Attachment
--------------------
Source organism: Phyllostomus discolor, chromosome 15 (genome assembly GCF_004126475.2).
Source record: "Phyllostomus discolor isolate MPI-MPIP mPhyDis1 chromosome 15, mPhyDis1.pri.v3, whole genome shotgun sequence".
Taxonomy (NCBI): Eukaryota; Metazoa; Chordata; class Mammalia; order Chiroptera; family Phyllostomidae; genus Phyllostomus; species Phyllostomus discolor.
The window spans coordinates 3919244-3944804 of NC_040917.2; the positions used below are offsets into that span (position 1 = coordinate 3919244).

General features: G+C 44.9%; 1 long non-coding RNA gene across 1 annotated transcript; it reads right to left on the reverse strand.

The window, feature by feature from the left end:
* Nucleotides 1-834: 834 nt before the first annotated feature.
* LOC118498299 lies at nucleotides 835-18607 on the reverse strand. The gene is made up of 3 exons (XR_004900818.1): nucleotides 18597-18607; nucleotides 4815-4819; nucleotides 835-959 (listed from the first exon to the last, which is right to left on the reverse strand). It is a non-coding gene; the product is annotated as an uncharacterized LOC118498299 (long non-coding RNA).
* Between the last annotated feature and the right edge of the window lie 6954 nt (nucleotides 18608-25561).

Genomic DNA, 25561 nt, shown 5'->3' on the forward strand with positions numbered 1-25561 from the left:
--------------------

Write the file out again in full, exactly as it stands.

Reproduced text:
Source organism: Phyllostomus discolor, chromosome 15 (genome assembly GCF_004126475.2).
Source record: "Phyllostomus discolor isolate MPI-MPIP mPhyDis1 chromosome 15, mPhyDis1.pri.v3, whole genome shotgun sequence".
Taxonomy (NCBI): Eukaryota; Metazoa; Chordata; class Mammalia; order Chiroptera; family Phyllostomidae; genus Phyllostomus; species Phyllostomus discolor.
The window spans coordinates 3919244-3944804 of NC_040917.2; the positions used below are offsets into that span (position 1 = coordinate 3919244).

General features: G+C 44.9%; 1 long non-coding RNA gene across 1 annotated transcript; it reads right to left on the reverse strand.

The window, feature by feature from the left end:
* Nucleotides 1-834: 834 nt before the first annotated feature.
* LOC118498299 lies at nucleotides 835-18607 on the reverse strand. The gene is made up of 3 exons (XR_004900818.1): nucleotides 18597-18607; nucleotides 4815-4819; nucleotides 835-959 (listed from the first exon to the last, which is right to left on the reverse strand). It is a non-coding gene; the product is annotated as an uncharacterized LOC118498299 (long non-coding RNA).
* Between the last annotated feature and the right edge of the window lie 6954 nt (nucleotides 18608-25561).

Genomic DNA, 25561 nt, shown 5'->3' on the forward strand with positions numbered 1-25561 from the left: